the transition between the base and shadow, making sure to move towards the darker colour. We’ll build this up over a few layers until
the hard line between the two colour softens into nothing, leaving us with a smooth blend
between the two different shades. When I’m working with glazes I usually keep
a hairdryer in my lap, and zap the model between passes. If you don’t use a hairdryer, I can
recommend trying it, it speeds things up quite a bit. So once we’ve blended out the shadows, we’ll
move onto our midtone. Again we’ll make a glaze by adding some water and then with a
small amount on our brush we’ll draw the glaze over the transition between our base and midtone
in the direction of our highlight. Next we’ll make another glaze, this time with
our highlight colour. And we’ll glaze over the transition between our midtone and highlight. A little technique you can use here is to
stipple over the transition, so here I’m just doing lots of little dots, by simply bouncing
the tip of the brush around the line between the two colours. This helps to break up the
area and softens out the blend quite quickly. I often go back and forth between stippling
and normal glazing. Combing the two techniques speeds up the process and tends to end up
giving you a better overall finish. We’ll add another highlight in the same manner,
this time using Sky Blue, which is very similar to GW Lothern Blue. So just place the highlights as you did before
but make them a little smaller this time. You can do this before you do any blending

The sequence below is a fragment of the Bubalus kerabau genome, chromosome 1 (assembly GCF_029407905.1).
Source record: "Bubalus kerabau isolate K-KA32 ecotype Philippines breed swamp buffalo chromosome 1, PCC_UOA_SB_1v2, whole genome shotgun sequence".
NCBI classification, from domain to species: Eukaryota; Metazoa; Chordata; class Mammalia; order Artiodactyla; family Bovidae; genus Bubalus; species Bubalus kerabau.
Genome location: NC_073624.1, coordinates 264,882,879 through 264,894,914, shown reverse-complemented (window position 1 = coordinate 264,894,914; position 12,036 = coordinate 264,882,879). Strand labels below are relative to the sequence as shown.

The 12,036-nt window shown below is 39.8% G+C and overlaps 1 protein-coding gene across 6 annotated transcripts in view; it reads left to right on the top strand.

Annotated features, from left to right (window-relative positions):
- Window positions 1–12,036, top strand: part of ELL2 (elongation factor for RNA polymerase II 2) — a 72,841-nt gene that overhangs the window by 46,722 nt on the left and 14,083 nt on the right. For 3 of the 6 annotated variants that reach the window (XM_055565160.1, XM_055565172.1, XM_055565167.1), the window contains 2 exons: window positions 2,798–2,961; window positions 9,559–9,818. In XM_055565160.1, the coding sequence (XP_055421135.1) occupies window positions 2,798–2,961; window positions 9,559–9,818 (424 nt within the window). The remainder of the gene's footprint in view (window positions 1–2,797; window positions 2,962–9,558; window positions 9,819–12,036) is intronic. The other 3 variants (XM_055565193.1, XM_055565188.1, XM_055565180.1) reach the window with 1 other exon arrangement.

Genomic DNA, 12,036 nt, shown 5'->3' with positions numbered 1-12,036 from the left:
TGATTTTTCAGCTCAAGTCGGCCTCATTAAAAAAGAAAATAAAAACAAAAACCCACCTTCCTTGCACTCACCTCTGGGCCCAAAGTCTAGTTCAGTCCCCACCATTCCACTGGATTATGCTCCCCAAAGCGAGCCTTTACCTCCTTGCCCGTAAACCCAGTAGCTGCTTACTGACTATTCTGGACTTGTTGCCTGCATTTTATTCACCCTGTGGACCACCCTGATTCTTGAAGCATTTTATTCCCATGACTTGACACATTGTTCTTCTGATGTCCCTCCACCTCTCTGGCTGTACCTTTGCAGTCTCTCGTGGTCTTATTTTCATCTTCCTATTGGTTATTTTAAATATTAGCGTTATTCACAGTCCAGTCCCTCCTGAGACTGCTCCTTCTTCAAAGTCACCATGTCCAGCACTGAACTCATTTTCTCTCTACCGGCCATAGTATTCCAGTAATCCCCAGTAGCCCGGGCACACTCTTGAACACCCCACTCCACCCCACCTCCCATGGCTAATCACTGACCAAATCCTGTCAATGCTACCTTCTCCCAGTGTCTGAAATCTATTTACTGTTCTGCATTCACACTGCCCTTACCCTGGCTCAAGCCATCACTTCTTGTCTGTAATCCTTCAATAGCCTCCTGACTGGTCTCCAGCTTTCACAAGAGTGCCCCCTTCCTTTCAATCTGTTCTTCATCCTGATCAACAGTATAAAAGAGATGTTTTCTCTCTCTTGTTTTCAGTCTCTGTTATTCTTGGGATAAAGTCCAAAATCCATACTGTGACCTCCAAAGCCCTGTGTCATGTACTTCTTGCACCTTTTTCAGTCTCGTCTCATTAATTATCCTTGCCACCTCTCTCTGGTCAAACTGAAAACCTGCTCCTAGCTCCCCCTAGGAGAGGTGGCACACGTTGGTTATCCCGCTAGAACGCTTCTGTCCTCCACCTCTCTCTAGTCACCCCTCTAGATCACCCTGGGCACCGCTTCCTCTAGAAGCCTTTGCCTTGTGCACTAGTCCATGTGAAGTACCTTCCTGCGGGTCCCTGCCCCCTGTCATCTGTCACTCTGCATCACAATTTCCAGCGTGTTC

if you want, I quite like to break up the process a little so I don’t get bored. But
each to their own. Now we’ll just make a glaze with that same
colour and blend out the edges in exactly the same manner. In order to get the armour to shine we’ll
add some exteme reflex highlights. To do this, we’ll mix a decent amount of white
into our sky blue. And then paint a thin line down the centre
of our brightest highlight. This needs to be as straight as possible,
a wobby line is going to ruin the effect. I find it easiest to do it in one stroke.
If you mess about and try to break it up into lots of little ones you’re going to run into
a lot of issues. Just steady your hand, place the tip at the top edge and draw it backwards
across the surface in one smooth action. This is more about confidence than skill, if you
doubt yourself your hand will start to shake or you’ll stop half way and you don’t want
that. If you’re worried, try it out on a piece of paper or your thumb nail first, and just
practice until you can get a decent sharp line. For the shoulder pads, just paint a little
dot in the middle of your highlight. We’ll also add little edge highlights along
the side of the armour plates near where are reflex highlights are. In part two we’ll be looking at adding final
sparkles to the armour, we’ll also be going over how to do the gold trim, the other metal
parts, and the backpack. Thanks for watching guys, a like and share
would be most appreciated. Thanks again. Bye for now….